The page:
A church which has been welcoming to the LGBT community since before most would even mention the words. RobinMetcalfe has asserted that this was "the first non-queer institution to give shelter and support to queer organizations" in Halifax.1

Unitarian Universalist congregations covenant to affirm and promote a number of principles, among which are: the inherent worth and dignity of every person; justice, equity and compassion in human relations; acceptance of one another and encouragement to spiritual growth in our congregations. Following these principles, UU churches have led the way in promoting acceptance of GLBT people, including providing Services of Union long before same-sex marriage became legal (and being part of the fight to legalize those marriages).

The Halifax church became an officially Welcoming Congregation in 2005, but has long been a friend to our community as a safe space to hold events, taking part in the Pride Parade, holding Services of Union, etc.

We have lay chaplains who perform rites of passage (child dedications, memorial services,weddings, funerals) for people who wish to design such services as they see fit. We'll work with you on creating a fabulous wedding ceremony! Call 429-5500 and ask for more information.


By DouglasFevens

picRev. James Stoll The relationship between the LGBT community and UU Halifax probably began in the late 1960s and was formalized in the early 1970s. In 1969, the Colorado minister Rev. James Stoll came out publicly, the first minister of any American religious denomination, and probably in the world, to do so.

In the 1960s, the central UU organization developed a curriculum called About Your Sexuality which dealt with many, at the time, extremely controversial topics including homosexual desire, sex, and marriage. Under the guidance of Rev. Fred Gillis, the Halifax church did not lag behind, and the workshop was presented to a couple of dozen members here in September, 1971.2 On October 7, 1971 the magazine The 4th Estate published an article by Judy Wouk in about the content of the workshop, and how it affected her.

A few members of the congregation had helped establish the Metro Area Family Planning Association, (1970) and Rev. Gillis was an early vice-president. In 1973 a youth worker with the Association was delivering sexuality courses to interested youth groups using the Universalist Unitarian kit. This would have been an early incarnation of our present day YouthProject that has served countless LGBTQ youth over the years. In September, 1973, the church published an article about the kit's impacts.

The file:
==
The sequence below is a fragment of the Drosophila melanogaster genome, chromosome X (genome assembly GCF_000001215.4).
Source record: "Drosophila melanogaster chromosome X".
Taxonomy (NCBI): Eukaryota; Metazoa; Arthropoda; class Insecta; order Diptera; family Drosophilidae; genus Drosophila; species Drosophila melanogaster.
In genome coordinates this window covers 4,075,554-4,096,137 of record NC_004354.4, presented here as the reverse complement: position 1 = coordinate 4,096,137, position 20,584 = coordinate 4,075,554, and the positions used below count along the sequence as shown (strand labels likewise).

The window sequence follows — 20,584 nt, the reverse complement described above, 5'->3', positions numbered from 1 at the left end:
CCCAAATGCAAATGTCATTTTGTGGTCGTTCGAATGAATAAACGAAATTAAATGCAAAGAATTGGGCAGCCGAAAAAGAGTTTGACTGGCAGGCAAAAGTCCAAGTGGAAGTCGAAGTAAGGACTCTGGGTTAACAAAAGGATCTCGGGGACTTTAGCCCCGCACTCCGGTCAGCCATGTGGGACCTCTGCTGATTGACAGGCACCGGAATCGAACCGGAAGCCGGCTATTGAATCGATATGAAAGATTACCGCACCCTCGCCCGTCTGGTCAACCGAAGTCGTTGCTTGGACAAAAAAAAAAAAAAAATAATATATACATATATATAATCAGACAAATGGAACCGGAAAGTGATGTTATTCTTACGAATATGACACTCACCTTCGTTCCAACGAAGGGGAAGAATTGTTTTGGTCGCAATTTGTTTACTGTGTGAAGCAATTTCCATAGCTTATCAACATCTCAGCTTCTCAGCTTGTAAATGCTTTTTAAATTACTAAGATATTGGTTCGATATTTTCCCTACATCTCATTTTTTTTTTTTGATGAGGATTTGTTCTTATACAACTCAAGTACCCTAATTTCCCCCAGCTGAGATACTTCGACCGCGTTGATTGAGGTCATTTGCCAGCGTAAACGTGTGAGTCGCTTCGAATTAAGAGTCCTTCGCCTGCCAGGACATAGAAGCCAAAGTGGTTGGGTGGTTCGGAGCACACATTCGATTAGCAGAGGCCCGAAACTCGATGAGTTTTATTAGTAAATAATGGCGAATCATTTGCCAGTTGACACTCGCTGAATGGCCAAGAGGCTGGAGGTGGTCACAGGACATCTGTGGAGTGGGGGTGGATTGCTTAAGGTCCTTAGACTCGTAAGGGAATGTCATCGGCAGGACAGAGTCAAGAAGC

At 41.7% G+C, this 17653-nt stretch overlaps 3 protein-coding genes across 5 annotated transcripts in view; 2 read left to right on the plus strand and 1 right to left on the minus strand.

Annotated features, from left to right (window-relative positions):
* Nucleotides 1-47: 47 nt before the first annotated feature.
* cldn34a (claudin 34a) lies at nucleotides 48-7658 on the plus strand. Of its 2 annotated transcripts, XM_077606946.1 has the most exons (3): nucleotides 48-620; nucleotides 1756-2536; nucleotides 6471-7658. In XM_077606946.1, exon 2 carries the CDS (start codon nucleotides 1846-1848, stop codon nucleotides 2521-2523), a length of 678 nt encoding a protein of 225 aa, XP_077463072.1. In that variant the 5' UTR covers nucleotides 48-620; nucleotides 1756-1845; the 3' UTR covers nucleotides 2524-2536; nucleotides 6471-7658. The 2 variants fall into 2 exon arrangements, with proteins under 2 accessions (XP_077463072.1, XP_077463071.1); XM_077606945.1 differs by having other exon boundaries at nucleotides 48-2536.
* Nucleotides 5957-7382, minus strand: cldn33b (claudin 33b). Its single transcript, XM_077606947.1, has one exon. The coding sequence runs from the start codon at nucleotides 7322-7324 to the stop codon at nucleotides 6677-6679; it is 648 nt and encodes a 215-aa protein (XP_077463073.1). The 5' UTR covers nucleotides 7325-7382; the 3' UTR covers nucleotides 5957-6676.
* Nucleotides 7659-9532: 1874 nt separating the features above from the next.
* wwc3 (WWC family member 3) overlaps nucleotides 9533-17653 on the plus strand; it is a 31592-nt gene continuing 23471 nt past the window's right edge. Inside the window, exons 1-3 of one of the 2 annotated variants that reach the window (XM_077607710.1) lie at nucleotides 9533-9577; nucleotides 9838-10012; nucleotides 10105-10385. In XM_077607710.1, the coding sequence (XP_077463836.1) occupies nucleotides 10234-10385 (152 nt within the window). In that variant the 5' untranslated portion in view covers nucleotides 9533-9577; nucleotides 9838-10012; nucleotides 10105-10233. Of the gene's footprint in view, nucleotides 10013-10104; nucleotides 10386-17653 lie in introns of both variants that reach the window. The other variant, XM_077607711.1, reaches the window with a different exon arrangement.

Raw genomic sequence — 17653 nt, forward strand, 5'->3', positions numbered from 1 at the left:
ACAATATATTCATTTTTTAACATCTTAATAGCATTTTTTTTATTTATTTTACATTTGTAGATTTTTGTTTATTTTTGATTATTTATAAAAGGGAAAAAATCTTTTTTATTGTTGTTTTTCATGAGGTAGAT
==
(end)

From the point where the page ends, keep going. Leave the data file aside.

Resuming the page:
With lessons the congregation, and indeed the wider community, learned from using the About Your Sexuality kit, it was probably not a controversial decision for the Vestry to approve the use of the church by the Gay Alliance for Equality on October 24, 1972.3

It's noted in the 1973 Annual General Meeting minutes that 1973 the group ''was'' using the main room once a week.

The timeline for the Canadian Unitarian Council and the Unitarian Universalist Association's relationship with the LGBT community can be found here.4

Important Dates

October 24, 1972
Board of directors motion that GaeGala can use the space for "lectures, discussions, etcetra, by a gay social group. That the group be permitted to use the building without payment Wednesday nights. Carried 5/2. Rev Fred Gillis will discuss this in his sermon next Sunday."5
March, 1973
Meetings there are noted in the very first GaeGala Newsletter: Vol 1, #1
1979 (ca)
Sparrow Meetings start here
July 26, 1996
Pancake Brunch presented by Interweave, the LGBT group ChronicleHerald ad here
SafeHarbourChurch worships there
2003 on
CourageRoundup LGBT AA/NA/Al-Anon conferences
November 2008 WayvesMagazine has an article about the new minister, Reverend Julie Denny-Hughes.


4. Unitarian Universalist LGBT History Timeline, on the website uua.org
5. Nova Scotia Archives, Halifax MG4 Volume 346 #3. Thanks to Doug Fevens of the UU Church for the research.